• Striant is contraindicated in women who are or may become pregnant, or who are breastfeeding. Striant may cause fetal harm when administered to a pregnant woman. Striant may cause serious adverse reactions in nursing infants. Exposure of a fetus or nursing infant to androgens may result in varying degrees of virilization [see Use in Specific Populations (8.1, 8.3)].


5.1 Gum-Related Adverse Reactions and Limited Long-Term Information on Oral Safety

Gum-related adverse reactions, including severe gum irritation, were reported in clinical trials of Striant. Long-term clinical trial data on gum safety is available in only a limited number of patients (117 patients, 51 patients and 48 patients with at least 6 months, 1 year, and 2 years of exposure, respectively). It is recommended that patients regularly inspect their own gum region where Striant is applied. Any abnormal finding should be brought promptly to the attention of the patient’s physician. In such circumstances, dental consultation may be appropriate.

5.2 Worsening of Benign Prostatic Hyperplasia (BPH) and Potential Risk of Prostate Cancer

  • Patients with BPH treated with androgens are at an increased risk for worsening of signs and symptoms of BPH. Monitor patients with BPH for worsening signs and symptoms.
  • Patients treated with androgens may be at increased risk for prostate cancer. Evaluate patients for prostate cancer prior to initiating and during treatment with androgens [see Contraindications (4) and Adverse Reactions (6.1)].

5.3 Polycythemia

Increases in hematocrit, reflective of increases in red blood cell mass, may require lowering or discontinuation of testosterone. Check hematocrit prior to initiating treatment. It would also be appropriate to re-evaluate the hematocrit 3 to 6 months after starting treatment, and then annually. If hematocrit becomes elevated, stop therapy until hematocrit decreases to an acceptable concentration. An increase in red blood cell mass may increase the risk of thromboembolic events.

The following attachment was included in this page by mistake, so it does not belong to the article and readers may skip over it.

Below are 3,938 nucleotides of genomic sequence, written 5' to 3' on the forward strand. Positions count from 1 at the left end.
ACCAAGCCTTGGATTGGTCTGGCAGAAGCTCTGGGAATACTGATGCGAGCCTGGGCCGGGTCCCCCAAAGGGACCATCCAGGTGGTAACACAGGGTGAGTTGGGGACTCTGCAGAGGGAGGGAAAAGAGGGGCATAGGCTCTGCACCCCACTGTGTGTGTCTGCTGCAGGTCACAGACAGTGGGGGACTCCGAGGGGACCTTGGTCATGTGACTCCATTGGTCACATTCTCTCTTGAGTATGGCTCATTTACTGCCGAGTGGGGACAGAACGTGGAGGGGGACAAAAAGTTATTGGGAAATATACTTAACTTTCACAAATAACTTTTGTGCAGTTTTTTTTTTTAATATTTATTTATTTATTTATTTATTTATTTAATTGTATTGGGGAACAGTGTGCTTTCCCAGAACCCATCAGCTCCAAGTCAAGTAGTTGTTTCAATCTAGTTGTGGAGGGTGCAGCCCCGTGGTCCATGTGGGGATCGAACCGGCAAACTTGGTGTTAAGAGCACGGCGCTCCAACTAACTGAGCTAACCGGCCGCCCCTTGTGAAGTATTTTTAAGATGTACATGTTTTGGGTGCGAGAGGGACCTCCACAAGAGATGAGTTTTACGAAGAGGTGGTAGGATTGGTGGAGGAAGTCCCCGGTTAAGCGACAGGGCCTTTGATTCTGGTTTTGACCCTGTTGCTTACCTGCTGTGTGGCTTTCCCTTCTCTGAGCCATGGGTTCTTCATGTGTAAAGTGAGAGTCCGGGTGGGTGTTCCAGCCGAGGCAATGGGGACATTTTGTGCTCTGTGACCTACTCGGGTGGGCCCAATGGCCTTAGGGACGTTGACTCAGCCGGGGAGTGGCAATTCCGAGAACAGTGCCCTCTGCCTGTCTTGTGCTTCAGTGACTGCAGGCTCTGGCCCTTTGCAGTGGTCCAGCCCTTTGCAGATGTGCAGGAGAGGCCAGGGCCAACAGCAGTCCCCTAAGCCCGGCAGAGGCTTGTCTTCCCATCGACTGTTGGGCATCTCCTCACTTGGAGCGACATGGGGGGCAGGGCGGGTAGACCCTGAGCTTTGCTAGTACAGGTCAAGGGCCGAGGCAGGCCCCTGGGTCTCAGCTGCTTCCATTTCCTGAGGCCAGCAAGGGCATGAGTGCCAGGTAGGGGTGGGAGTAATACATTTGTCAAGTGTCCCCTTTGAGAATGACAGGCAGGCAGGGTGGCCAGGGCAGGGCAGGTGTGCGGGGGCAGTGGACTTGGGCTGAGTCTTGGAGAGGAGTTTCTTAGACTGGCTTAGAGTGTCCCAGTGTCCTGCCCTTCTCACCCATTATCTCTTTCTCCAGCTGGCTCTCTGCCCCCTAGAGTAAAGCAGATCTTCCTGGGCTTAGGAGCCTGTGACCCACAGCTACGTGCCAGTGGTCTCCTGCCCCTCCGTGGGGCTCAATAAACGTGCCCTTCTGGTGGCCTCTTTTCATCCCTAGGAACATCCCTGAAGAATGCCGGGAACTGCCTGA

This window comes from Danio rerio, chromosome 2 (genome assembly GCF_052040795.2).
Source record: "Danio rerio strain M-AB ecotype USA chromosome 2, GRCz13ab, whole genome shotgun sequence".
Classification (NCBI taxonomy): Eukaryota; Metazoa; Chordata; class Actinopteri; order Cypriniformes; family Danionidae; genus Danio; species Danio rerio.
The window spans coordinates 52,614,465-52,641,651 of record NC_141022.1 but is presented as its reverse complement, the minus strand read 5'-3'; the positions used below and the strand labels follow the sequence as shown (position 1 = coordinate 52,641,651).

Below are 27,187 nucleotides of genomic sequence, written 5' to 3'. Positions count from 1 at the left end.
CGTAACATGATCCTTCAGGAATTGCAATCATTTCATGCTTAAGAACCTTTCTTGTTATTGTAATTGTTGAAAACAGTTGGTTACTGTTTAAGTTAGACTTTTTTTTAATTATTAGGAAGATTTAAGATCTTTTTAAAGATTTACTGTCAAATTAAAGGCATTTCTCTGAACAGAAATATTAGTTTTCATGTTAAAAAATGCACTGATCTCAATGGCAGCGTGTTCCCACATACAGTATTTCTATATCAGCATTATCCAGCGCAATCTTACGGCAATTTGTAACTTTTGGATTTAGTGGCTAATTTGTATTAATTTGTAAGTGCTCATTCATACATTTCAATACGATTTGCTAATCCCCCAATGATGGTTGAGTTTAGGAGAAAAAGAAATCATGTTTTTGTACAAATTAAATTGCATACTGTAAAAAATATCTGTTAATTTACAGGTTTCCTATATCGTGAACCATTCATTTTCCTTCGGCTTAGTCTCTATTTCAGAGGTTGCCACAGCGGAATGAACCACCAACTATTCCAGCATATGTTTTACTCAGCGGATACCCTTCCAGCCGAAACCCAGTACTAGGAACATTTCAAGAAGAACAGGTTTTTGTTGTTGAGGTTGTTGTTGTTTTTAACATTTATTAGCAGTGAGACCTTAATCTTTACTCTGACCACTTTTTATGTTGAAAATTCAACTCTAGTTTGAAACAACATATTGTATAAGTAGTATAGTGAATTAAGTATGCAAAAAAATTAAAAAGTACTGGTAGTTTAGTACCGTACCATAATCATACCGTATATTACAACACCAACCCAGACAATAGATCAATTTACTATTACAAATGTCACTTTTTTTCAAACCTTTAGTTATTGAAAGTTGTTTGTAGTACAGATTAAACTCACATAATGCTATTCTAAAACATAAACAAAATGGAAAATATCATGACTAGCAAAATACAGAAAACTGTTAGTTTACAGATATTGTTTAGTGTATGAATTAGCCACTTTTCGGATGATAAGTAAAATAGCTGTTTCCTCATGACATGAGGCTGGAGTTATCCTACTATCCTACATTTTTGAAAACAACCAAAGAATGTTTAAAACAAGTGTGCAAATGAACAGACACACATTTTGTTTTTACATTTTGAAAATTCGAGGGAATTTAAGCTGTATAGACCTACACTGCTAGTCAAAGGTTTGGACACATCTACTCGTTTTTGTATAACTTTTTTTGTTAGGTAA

5.4 Venous Thromboembolism

There have been postmarketing reports of venous thromboembolic events, including deep vein thrombosis (DVT) and pulmonary embolism (PE), in patients using testosterone products, such as Striant. Evaluate patients who report symptoms of pain, edema, warmth and erythema in the lower extremity for DVT and those who present with acute shortness of breath for PE. If a venous thromboembolic event is suspected, discontinue treatment with Striant and initiate appropriate workup and management [see Adverse Reactions (6.2)].

5.5 Cardiovascular Risk

Long term clinical safety trials have not been conducted to assess the cardiovascular outcomes of testosterone replacement therapy in men. To date, epidemiologic studies and randomized controlled trials have been inconclusive for determining the risk of major adverse cardiovascular events (MACE), such as non-fatal myocardial infarction, non-fatal stroke, and cardiovascular death, with the use of testosterone compared to non-use. Some studies, but not all, have reported an increased risk of MACE in association with use of testosterone replacement therapy in men. Patients should be informed of this possible risk when deciding whether to use or to continue to use Striant.

5.6 Abuse of Testosterone and Monitoring of Serum Testosterone Concentrations

Testosterone has been subject to abuse, typically at doses higher than recommended for the approved indication and in combination with other anabolic androgenic steroids. Anabolic androgenic steroid abuse can lead to serious cardiovascular and psychiatric adverse reactions [see Drug Abuse and Dependence (9)].

If testosterone abuse is suspected, check serum testosterone concentrations to ensure they are within therapeutic range. However, testosterone levels may be in the normal or subnormal range in men abusing synthetic testosterone derivatives. Counsel patients concerning the serious adverse reactions associated with abuse of testosterone and anabolic androgenic steroids. Conversely, consider the possibility of testosterone and anabolic androgenic steroid abuse in suspected patients who present with serious cardiovascular or psychiatric adverse events.